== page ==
KNOLLYS, Sir Robert II (1589-1659), of Stanford-in-the-Vale, Berks.

Published in The History of Parliament: the House of Commons 1604-1629, ed. Andrew Thrush and John P. Ferris, 2010
Available from Cambridge University Press



Family and Education

bap. 6 Apr. 1589, 2nd s. of Richard Knollys† (d.1596) of Stanford-in-the-Vale and Joan, da. of John Heigham of Gifford, Suff. educ. ?Eton 1599; Oriel, Oxf. 1603. m. by 1614, Joan (bur. 29 Dec. 1660), da. of Sir John Wolstenholme*, Merchant Adventurer and farmer of the customs, of Great Stanmore, Mdx. and Nostell Priory, Yorks., 2s. (1 d.v.p.) 5da. (at least 2 d.v.p.).1 suc. bro. Henry aft. 1596; kntd. 10 or 12 Jan. 1613.2 bur. 26 June 1659. sig. Robert Knollys.

Offices Held

Freeman, Abingdon, Berks. 1614;3 j.p. Berks. 1617-38, Oxon. 1633-at least 1640;4 commr. subsidy, Berks. 1622, 1624,5 charitable uses 1626-at least 1639,6 dep. lt. by 1626,7 commr. martial law 1626,8 Forced Loan 1626,9 sewers, Berks. and Oxon. 1634,10 oyer and terminer, Berks. 1640,11 impressment of soldiers, Berks. (roy.) 1644.12


Richard Knollys, father of this Member, was a younger son of the Elizabethan privy councillor and treasurer of the Household Sir Francis Knollys†. By the mid-1580s Sir Francis had conveyed to Richard the manor of Stanford-in-the-Vale, in north-west Berkshire, where Knollys and his elder brother Henry were baptized. On Richard’s death in 1596 Stanford passed to Henry, whereupon Knollys inherited Milverton farm in Somerset.13 However, Knollys eventually came into possession of Stanford as Henry failed to reach adulthood. Knollys was probably raised in the household of his uncle William Knollys†, Berkshire’s leading magnate, for on being admitted to Oriel College, Oxford in May 1603 his address was given as Rotherfield Greys, his uncle’s Oxfordshire seat. At any rate, Knollys evidently enjoyed William’s special favour, as the latter used his influence as high steward of Abingdon on four occasions to secure the borough’s parliamentary seat for his nephew.14 William’s intervention must also explain how Knollys achieved the knighthood of the shire in 1620, and also how, in 1628, he came by the senior seat at Wallingford, where William was high steward. In acknowledgement of his uncle’s many favours, which included his appointment as a deputy lieutenant, Knollys christened his eldest son William. The relationship between uncle and nephew was so close that in May 1632 William, by now earl of Banbury and near to death, conveyed Rotherfield Greys to Knollys rather than allow it to pass to the eldest of his own two sons, both of whom were probably illegitimate.15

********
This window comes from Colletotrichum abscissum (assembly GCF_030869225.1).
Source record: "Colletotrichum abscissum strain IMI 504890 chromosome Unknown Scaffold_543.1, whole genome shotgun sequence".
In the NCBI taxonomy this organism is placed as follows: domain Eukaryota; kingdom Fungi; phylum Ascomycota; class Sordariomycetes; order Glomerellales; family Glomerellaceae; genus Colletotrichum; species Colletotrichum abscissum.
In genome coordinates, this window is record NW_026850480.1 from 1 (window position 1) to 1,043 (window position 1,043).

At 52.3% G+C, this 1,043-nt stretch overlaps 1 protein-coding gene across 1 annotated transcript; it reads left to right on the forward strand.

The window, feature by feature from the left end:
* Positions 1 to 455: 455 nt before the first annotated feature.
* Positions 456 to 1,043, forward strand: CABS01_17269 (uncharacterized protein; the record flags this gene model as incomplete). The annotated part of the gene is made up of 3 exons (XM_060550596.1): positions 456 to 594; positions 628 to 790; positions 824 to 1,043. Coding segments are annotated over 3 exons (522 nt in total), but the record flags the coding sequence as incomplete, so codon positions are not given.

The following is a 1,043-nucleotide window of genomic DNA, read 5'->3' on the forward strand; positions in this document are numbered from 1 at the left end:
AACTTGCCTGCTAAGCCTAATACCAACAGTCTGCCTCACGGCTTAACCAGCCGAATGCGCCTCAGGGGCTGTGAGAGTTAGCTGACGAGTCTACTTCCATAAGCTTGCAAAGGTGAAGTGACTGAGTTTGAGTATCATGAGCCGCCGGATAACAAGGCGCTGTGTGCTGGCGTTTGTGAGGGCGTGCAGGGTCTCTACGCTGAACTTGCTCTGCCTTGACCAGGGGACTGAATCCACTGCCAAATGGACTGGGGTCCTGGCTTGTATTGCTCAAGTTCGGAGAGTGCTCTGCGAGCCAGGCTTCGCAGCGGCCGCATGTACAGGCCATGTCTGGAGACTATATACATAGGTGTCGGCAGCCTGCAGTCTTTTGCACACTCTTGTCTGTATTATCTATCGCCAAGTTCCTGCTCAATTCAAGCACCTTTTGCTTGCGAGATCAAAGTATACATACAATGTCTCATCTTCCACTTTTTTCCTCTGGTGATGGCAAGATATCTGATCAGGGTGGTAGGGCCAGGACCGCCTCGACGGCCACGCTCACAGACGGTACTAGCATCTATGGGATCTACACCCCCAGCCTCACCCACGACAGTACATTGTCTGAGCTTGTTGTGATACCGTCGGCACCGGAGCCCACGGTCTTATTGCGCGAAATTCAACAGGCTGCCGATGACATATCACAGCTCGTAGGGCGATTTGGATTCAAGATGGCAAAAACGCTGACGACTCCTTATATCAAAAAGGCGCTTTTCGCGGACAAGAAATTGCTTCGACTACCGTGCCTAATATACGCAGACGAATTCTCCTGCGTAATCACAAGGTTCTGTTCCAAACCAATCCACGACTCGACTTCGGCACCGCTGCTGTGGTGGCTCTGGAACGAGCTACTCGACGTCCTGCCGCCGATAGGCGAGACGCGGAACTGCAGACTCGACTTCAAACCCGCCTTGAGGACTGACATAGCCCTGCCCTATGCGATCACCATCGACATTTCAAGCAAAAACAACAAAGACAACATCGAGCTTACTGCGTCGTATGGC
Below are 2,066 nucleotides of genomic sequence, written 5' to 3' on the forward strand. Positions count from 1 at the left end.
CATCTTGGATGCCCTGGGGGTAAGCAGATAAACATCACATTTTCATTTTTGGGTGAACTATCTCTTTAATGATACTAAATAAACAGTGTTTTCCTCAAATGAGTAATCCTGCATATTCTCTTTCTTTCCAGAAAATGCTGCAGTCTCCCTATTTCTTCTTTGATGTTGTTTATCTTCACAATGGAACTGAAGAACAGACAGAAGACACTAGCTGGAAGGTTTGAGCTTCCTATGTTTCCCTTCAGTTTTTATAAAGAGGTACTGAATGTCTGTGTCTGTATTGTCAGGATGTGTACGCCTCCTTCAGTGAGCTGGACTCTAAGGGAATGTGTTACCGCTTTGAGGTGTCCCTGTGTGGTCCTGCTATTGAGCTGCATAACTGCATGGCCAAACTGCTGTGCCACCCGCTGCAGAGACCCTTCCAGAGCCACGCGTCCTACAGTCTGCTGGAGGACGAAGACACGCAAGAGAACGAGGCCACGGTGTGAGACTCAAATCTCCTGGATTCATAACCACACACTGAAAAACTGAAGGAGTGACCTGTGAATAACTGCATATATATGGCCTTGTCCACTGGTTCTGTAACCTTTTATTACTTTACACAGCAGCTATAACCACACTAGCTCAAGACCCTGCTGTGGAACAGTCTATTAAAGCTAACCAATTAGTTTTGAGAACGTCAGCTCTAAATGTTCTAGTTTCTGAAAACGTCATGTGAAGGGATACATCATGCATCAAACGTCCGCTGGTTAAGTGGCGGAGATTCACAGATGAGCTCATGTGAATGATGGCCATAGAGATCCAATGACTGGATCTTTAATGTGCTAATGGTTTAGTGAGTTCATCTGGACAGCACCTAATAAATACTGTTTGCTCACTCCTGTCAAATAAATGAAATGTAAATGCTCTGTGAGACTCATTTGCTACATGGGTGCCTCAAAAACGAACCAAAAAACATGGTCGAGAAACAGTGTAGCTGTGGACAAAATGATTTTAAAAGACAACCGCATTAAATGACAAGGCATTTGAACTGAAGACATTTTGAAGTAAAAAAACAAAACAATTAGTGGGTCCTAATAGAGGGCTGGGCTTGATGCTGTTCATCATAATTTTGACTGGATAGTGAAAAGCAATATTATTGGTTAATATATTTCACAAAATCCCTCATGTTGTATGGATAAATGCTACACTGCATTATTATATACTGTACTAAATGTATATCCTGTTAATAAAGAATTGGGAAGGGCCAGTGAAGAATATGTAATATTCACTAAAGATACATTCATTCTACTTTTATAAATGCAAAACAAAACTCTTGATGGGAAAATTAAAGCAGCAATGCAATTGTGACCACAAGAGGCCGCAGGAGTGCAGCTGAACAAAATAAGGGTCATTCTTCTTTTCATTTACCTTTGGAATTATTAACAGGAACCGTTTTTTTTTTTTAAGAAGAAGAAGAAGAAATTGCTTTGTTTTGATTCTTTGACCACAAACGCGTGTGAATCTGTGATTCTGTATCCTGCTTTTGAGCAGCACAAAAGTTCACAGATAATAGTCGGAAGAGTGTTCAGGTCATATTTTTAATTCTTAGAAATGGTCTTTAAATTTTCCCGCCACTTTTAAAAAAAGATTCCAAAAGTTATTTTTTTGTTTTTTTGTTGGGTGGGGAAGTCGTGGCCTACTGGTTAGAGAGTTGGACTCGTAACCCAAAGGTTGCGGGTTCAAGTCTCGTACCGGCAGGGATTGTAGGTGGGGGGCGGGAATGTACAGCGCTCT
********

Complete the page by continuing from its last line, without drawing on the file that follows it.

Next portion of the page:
Knollys played almost no recorded part in any of the parliaments of which he was a Member. The only legislative committee to which he secured nomination, on 15 Apr. 1624, concerned the naturalization of the London-based merchant Philip Jacobson,16 a measure in which he may have been persuaded to take an interest by his father-in-law, the customs’ farmer Sir John Wolstenholme. The latter’s City connections may explain why in 1621 the London Woodmongers’ Company included Knollys on the list of Members whom they wished to consider a bill submitted by their rivals, the carmen.17 In the event no committee was appointed as the bill did not progress beyond a first reading. Knollys’s presence in the Oxford sitting of the 1625 Parliament is established by a formal record that he and three other Members had not received communion before taking their seats, ‘which they are ... to do with all speed’.18